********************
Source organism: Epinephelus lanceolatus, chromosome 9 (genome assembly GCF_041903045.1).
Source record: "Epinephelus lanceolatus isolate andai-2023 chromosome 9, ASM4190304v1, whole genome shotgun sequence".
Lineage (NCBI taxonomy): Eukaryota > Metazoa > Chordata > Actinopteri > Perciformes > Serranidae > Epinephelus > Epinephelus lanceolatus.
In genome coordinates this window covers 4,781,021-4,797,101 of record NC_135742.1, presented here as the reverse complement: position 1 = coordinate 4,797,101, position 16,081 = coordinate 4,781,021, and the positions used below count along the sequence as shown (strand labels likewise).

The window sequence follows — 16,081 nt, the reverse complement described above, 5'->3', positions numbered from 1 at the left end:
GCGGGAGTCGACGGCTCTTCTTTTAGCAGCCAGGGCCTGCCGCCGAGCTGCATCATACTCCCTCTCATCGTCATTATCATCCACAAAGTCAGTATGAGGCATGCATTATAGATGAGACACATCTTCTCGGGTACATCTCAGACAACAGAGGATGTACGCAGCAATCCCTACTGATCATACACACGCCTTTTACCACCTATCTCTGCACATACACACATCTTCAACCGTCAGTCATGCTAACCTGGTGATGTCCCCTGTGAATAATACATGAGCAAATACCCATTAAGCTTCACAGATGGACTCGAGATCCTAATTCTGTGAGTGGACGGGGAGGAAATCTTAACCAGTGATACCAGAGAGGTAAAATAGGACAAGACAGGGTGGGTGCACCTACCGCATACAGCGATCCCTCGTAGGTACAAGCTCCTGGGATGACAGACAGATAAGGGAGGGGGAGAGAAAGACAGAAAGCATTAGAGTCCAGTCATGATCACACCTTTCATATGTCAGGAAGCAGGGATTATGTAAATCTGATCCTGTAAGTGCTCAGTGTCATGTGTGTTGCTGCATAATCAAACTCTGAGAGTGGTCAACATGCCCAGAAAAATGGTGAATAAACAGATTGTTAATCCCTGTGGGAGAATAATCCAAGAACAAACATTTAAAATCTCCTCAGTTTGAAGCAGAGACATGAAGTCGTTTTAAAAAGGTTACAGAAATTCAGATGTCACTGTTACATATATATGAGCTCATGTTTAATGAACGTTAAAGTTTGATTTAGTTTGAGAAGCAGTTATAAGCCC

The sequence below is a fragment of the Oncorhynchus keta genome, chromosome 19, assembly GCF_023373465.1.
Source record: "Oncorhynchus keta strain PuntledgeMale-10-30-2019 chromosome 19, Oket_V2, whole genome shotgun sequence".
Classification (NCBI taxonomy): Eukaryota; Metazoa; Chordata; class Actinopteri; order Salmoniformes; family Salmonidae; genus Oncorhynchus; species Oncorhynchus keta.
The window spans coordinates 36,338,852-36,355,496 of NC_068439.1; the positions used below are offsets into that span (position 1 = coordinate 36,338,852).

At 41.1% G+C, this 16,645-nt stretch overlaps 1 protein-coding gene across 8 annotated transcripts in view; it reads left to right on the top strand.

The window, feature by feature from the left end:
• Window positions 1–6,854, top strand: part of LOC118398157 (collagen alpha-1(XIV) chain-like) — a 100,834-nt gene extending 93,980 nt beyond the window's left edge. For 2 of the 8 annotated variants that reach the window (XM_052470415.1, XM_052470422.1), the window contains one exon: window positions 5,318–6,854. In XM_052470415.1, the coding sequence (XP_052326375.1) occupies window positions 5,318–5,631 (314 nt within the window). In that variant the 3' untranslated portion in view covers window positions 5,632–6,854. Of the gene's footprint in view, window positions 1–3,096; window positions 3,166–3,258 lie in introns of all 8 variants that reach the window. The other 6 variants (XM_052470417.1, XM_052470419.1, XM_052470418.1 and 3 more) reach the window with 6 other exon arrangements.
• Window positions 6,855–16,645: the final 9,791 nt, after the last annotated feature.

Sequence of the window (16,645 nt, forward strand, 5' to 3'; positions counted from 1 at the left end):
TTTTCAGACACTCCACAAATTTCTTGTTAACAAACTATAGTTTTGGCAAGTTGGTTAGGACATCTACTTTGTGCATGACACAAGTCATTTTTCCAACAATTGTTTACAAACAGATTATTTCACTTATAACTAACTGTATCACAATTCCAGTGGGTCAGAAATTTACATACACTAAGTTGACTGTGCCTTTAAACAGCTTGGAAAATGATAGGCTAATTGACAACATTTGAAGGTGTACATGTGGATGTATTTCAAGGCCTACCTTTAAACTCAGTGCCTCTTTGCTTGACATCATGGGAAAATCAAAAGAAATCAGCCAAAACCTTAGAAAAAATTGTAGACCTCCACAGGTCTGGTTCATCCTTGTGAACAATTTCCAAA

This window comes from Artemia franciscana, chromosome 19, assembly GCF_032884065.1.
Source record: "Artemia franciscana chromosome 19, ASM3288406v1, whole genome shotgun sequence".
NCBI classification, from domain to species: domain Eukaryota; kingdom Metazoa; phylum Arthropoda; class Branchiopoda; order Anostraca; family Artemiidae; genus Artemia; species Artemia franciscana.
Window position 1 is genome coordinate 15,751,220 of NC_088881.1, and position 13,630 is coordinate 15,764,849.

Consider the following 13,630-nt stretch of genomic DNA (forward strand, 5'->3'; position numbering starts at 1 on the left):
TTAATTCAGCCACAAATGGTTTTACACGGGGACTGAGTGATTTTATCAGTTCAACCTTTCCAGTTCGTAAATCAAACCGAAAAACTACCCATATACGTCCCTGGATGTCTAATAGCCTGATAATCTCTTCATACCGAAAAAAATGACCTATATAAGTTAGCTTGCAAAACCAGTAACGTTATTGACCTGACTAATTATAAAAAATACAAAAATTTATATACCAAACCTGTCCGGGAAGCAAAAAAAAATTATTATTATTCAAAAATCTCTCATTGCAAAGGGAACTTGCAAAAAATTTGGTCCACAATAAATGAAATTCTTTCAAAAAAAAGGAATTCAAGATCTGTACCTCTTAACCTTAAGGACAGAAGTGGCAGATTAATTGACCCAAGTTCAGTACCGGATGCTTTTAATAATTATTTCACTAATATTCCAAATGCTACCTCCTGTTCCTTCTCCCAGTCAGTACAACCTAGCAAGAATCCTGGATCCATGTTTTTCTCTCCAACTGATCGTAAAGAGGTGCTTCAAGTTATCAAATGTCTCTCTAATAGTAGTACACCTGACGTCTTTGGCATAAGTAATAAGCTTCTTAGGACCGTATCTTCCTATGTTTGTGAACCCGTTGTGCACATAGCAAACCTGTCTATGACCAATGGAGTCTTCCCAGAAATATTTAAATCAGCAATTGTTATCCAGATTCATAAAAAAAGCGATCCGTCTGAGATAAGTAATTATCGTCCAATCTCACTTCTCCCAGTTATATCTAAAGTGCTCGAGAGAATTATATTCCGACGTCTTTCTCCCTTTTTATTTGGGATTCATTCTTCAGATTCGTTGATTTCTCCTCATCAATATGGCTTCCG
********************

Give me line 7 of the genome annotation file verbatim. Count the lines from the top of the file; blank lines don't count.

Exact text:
The sequence below is a fragment of the Oncorhynchus keta genome, chromosome 19, assembly GCF_023373465.1.